Etymology
honk (n.)
cry of a goose, 1814, American English, imitative. The sense of "sound a horn," especially on an automobile, first recorded 1895 in American English. As a verb by 1854, of geese. Related: Honked; honking.
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honker (n.)
"that which honks," especially the wild goose of North America, agent noun from honk (v.).
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hank (n.)
late 13c., "a loop of rope" (in nautical use), probably from a Scandinavian source such as Old Norse hönk "a hank, coil," hanki "a clasp (of a chest);" ultimately related to hang (v.). From 1550s as a length of yarn or thread.
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wonk (n.)
"overly studious person," 1962, earlier "effeminate male" (1954), American English student slang. Perhaps a shortening of British slang wonky "shaky, unreliable," or a variant of British slang wanker "masturbator." It seemed to rise into currency as a synonym for nerd late 1980s from Ivy League slang and was widely popularized 1993 during the presidency of Bill Clinton. Tom Wolfe (1988) described it as "an Eastern prep-school term referring to all those who do not have the 'honk' voice, i.e., all who are non-aristocratic."
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hunky-dory (adj.)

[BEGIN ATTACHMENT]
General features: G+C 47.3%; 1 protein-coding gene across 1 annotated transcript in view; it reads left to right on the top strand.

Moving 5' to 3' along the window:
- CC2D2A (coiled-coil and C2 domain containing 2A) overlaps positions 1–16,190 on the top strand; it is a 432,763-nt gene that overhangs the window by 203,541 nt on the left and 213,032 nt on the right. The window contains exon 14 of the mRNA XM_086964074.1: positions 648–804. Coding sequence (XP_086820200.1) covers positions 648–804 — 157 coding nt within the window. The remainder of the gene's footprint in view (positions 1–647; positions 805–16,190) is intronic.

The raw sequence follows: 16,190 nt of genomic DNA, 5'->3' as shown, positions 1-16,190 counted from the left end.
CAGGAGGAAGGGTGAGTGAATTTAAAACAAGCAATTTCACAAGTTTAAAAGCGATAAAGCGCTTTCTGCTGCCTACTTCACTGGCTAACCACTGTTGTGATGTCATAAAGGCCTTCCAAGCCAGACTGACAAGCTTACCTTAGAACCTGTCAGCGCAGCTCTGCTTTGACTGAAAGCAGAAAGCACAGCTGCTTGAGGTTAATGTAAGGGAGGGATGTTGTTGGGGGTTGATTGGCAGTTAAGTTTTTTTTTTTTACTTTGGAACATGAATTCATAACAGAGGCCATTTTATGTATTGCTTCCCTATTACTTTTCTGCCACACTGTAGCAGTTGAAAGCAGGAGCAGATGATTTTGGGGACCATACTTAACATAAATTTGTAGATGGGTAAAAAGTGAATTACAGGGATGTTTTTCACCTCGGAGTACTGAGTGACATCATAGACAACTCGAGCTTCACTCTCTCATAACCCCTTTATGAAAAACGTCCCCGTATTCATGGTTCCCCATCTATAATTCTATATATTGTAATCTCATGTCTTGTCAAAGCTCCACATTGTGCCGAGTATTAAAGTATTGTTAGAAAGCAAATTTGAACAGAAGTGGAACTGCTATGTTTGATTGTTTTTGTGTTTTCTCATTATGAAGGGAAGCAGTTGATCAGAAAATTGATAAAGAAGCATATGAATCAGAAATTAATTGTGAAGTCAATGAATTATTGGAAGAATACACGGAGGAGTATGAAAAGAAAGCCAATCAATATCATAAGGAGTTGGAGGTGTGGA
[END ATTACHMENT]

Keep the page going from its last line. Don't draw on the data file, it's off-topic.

1866, American English (popularized c. 1870 by a Christy Minstrel song), perhaps an elaboration of hunkey "all right, satisfactory" (1861), from hunk "in a safe position" (1847) New York City slang used in street games, from Dutch honk "post, station, home," in children's play, "base, goal," from Middle Dutch honc "place of refuge, hiding place." A theory from 1876, however, traces it to Honcho dori, said to be a street in Yokohama, Japan, where sailors went for diversions of the sort sailors enjoy.
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honky-tonk (n.)

"cheap night club," by 1893, American English, of unknown origin. It starts to appear frequently about 1893 in newspapers in Texas and Oklahoma; a much-reprinted snippet defines it as "a particularly vicious and low-grade theater." In the Fort Worth, Texas, "Gazette" in 1889 it seems to be the name of a particular theater, and the Marshall, Texas, "Messenger" of May 27, 1892, mentions the "Honk-E-Tonk district" as "the most disreputable part of town." As a type of music played in that sort of low saloon, it is attested by 1921.

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